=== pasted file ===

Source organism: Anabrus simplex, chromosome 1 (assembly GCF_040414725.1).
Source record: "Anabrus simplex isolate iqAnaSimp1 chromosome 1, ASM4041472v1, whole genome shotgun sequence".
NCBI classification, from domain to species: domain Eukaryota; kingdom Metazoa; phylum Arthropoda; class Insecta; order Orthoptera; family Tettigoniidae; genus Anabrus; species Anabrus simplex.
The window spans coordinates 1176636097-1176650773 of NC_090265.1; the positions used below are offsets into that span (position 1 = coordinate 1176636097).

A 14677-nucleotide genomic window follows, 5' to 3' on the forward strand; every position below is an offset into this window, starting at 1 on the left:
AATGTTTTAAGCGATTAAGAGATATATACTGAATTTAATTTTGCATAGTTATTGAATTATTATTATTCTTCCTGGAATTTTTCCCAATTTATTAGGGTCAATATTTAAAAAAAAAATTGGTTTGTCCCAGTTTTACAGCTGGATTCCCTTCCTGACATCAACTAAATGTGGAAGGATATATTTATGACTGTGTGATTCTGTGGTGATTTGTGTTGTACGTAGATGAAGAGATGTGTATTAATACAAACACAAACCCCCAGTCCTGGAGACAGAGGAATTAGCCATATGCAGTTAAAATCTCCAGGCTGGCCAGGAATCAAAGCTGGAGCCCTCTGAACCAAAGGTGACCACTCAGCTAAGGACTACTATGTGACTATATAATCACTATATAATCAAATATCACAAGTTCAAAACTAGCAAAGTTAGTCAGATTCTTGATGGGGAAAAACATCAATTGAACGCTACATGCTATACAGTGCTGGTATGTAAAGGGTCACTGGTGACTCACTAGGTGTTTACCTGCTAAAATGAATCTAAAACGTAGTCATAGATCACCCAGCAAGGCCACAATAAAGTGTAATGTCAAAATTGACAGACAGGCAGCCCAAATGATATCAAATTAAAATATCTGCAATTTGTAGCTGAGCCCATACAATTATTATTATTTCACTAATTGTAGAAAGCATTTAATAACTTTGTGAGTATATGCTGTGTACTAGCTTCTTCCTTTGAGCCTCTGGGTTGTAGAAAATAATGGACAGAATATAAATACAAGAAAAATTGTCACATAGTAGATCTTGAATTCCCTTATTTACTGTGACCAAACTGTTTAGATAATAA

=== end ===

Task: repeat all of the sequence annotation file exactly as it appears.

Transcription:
Source organism: Anabrus simplex, chromosome 1 (assembly GCF_040414725.1).
Source record: "Anabrus simplex isolate iqAnaSimp1 chromosome 1, ASM4041472v1, whole genome shotgun sequence".
NCBI classification, from domain to species: domain Eukaryota; kingdom Metazoa; phylum Arthropoda; class Insecta; order Orthoptera; family Tettigoniidae; genus Anabrus; species Anabrus simplex.
The window spans coordinates 1176636097-1176650773 of NC_090265.1; the positions used below are offsets into that span (position 1 = coordinate 1176636097).

A 14677-nucleotide genomic window follows, 5' to 3' on the forward strand; every position below is an offset into this window, starting at 1 on the left:
AATGTTTTAAGCGATTAAGAGATATATACTGAATTTAATTTTGCATAGTTATTGAATTATTATTATTCTTCCTGGAATTTTTCCCAATTTATTAGGGTCAATATTTAAAAAAAAAATTGGTTTGTCCCAGTTTTACAGCTGGATTCCCTTCCTGACATCAACTAAATGTGGAAGGATATATTTATGACTGTGTGATTCTGTGGTGATTTGTGTTGTACGTAGATGAAGAGATGTGTATTAATACAAACACAAACCCCCAGTCCTGGAGACAGAGGAATTAGCCATATGCAGTTAAAATCTCCAGGCTGGCCAGGAATCAAAGCTGGAGCCCTCTGAACCAAAGGTGACCACTCAGCTAAGGACTACTATGTGACTATATAATCACTATATAATCAAATATCACAAGTTCAAAACTAGCAAAGTTAGTCAGATTCTTGATGGGGAAAAACATCAATTGAACGCTACATGCTATACAGTGCTGGTATGTAAAGGGTCACTGGTGACTCACTAGGTGTTTACCTGCTAAAATGAATCTAAAACGTAGTCATAGATCACCCAGCAAGGCCACAATAAAGTGTAATGTCAAAATTGACAGACAGGCAGCCCAAATGATATCAAATTAAAATATCTGCAATTTGTAGCTGAGCCCATACAATTATTATTATTTCACTAATTGTAGAAAGCATTTAATAACTTTGTGAGTATATGCTGTGTACTAGCTTCTTCCTTTGAGCCTCTGGGTTGTAGAAAATAATGGACAGAATATAAATACAAGAAAAATTGTCACATAGTAGATCTTGAATTCCCTTATTTACTGTGACCAAACTGTTTAGATAATAA